RELATED: Me and My Golf’s best-ever tips

They also coach PGA Tour star Aaron Rai and have their own podcast, featuring more than 125 episodes with some big-name guests.

BONUS CONTENT: Me And My Golf Interview

JOIN TG: Become a VIP and get lessons from Me And My Golf

PXG owner Bob Parsons is one of the most influential people in golf in 2022.


Billionaire Founder of Parsons Xtreme Golf (PXG), an equipment brand pushing boundaries

It’s hard not to like PXG’s ethos of trying to make the world’s best golf equipment, with no cost or time restraints. And they back themselves with a no-questions-asked, 60-day, 100 percent money-back guarantee, which is impressive.

They’re also the only brand to describe their clubs as “the duck’s nuts”.

RELATED: How PXG was created

Mary Lou Bohn.


President of Titleist Golf Balls – and the highest-ranked female on our list

The Pro V1 is the most successful equipment franchise in the history of the game, and one of the most lucrative. Acushnet’s net sales topped $2 billion in 2021, and balls accounted for the majority of that.

Their latest stats show that 69% of pros play a Titleist golf ball on the PGA Tour, which is some endorsement for Bohn.

Keith Pelley, DP World Tour CEO, has a huge amount of influence on golf.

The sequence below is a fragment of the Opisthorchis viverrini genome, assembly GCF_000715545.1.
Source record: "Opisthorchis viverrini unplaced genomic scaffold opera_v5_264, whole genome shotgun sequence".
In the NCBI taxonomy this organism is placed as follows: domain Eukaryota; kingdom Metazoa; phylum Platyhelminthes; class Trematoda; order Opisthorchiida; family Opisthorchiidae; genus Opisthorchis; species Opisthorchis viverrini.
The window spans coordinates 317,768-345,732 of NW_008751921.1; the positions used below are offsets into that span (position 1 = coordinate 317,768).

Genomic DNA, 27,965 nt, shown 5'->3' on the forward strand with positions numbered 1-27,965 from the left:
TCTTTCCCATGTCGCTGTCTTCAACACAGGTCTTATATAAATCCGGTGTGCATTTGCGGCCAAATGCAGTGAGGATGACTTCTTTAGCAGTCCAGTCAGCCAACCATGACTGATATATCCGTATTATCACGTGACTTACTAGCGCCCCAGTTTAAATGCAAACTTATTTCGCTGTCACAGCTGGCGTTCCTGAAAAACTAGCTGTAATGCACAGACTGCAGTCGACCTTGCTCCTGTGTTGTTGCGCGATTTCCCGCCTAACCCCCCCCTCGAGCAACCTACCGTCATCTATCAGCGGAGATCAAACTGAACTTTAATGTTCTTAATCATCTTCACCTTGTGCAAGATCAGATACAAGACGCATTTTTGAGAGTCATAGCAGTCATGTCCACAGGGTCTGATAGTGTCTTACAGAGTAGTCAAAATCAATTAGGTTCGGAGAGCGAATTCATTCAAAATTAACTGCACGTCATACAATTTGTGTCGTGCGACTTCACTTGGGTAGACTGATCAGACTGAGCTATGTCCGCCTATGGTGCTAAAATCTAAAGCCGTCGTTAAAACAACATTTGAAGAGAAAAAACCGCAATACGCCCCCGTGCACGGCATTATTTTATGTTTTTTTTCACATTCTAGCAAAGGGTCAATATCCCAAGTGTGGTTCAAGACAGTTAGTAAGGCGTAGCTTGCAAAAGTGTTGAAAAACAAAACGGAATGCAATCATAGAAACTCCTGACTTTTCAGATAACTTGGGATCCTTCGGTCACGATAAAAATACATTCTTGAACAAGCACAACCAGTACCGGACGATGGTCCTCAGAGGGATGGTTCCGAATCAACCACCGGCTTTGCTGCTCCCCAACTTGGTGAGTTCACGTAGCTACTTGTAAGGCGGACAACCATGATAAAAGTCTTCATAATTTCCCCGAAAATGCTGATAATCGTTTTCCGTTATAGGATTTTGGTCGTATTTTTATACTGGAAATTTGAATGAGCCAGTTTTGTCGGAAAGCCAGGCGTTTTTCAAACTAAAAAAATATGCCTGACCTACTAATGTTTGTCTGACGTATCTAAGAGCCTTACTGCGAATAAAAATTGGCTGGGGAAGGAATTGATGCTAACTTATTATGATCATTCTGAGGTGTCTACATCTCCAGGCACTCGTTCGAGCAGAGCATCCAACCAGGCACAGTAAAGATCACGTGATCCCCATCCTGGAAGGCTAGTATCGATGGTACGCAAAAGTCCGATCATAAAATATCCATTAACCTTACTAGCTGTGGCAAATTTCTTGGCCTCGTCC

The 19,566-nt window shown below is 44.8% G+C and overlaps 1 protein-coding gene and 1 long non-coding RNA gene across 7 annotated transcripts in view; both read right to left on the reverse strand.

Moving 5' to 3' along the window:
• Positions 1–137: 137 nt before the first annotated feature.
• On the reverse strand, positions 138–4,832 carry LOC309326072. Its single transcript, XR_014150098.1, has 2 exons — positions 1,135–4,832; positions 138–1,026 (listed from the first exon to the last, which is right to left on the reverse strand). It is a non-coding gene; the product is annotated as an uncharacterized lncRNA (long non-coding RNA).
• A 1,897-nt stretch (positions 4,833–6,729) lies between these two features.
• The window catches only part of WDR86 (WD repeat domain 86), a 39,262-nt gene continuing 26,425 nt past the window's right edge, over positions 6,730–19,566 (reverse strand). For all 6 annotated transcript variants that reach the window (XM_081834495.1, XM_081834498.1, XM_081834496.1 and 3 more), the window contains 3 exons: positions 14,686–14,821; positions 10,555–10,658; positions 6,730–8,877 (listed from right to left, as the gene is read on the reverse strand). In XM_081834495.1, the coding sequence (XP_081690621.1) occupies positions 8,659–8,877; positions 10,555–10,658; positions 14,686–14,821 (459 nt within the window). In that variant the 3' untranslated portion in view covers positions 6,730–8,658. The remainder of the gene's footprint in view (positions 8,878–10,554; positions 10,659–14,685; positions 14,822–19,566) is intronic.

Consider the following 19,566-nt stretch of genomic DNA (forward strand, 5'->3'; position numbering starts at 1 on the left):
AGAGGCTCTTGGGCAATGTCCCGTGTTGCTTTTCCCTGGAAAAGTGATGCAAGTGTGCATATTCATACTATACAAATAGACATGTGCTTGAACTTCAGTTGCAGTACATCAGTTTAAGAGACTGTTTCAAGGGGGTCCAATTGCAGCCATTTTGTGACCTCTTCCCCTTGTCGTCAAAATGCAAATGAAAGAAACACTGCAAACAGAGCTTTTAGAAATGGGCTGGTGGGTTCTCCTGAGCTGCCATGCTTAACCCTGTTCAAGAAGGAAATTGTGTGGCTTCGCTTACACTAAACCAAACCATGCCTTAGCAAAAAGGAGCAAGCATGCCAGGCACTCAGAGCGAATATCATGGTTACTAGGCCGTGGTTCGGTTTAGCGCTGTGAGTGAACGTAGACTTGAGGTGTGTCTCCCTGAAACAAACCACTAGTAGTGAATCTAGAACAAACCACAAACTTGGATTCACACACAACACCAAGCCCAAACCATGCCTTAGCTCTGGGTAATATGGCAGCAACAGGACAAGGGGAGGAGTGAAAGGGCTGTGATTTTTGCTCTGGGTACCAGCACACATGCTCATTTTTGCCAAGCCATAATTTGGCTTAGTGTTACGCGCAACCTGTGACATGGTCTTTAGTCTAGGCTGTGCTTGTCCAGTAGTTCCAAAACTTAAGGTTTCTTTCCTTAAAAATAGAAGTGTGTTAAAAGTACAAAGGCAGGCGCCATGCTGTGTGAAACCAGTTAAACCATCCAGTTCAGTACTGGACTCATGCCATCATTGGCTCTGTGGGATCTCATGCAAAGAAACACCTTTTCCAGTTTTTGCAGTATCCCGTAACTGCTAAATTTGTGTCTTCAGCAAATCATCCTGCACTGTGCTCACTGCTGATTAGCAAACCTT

Canadian sports executive and CEO of the DP World Tour for the last seven years

Pelley had plenty of early wins, bringing back the British Masters and introducing the Rolex Series, but he has found it tough going since the pandemic hit. This year he’s had to deal with the threat of LIV Golf, impending court cases, and regular rumours that the Tour’s finances are in peril.

An extension to their ‘strategic alliance’ with the PGA Tour until 2035 has offered some security, but the long-term repercussions may be felt as early as next year when the top 10 players in the Race to Dubai earn a PGA Tour card for the following season. It’s very hard to see how the DP World Tour can stay relevant if that happens year after year.

RELATED: PGA Tour and DP World Tour alliance explained

Yasir Al-Rumayyan is one of the most influential people in golf.


Governor of the Public Investment Fund (PIF) and one of the most powerful men in the Kingdom of Saudi Arabia

Football fans may recognise him as the Chairman of Newcastle United, but his Excellency is obsessed with golf and a major player in its rapid growth in the Middle East as part of Vision 2030, the Kingdom’s social and economic reform project. 

As a trusted member of the Crown Prince’s inner circle, Al-Rumayyan’s influence is far-reaching. He is the current Chairman of LIV Golf, a role he has performed to great effect at Aramco, Golf Saudi, the Saudi Golf Federation and the Arab Golf Federation.

He also fronts the Saudi-backed PIF – valued at roughly $620 billion – which is financing LIV Golf and the Asian Tour. You will have your own opinion about whether it is helping or hurting the game, but without Al Rumayyan’s support and Aramco’s investment in the women’s game with the Aramco Team Series, it is unlikely we would still have the Ladies European Tour.

His greatest contribution to our sport may be yet to come, however.

He remains committed to opening at least 16 new courses in Saudi Arabia and growing the number of female golfers to 100,000 by 2030. Green-lighting a Ladies First Club and doling out 1,000 complimentary golf memberships to women has been an encouraging start.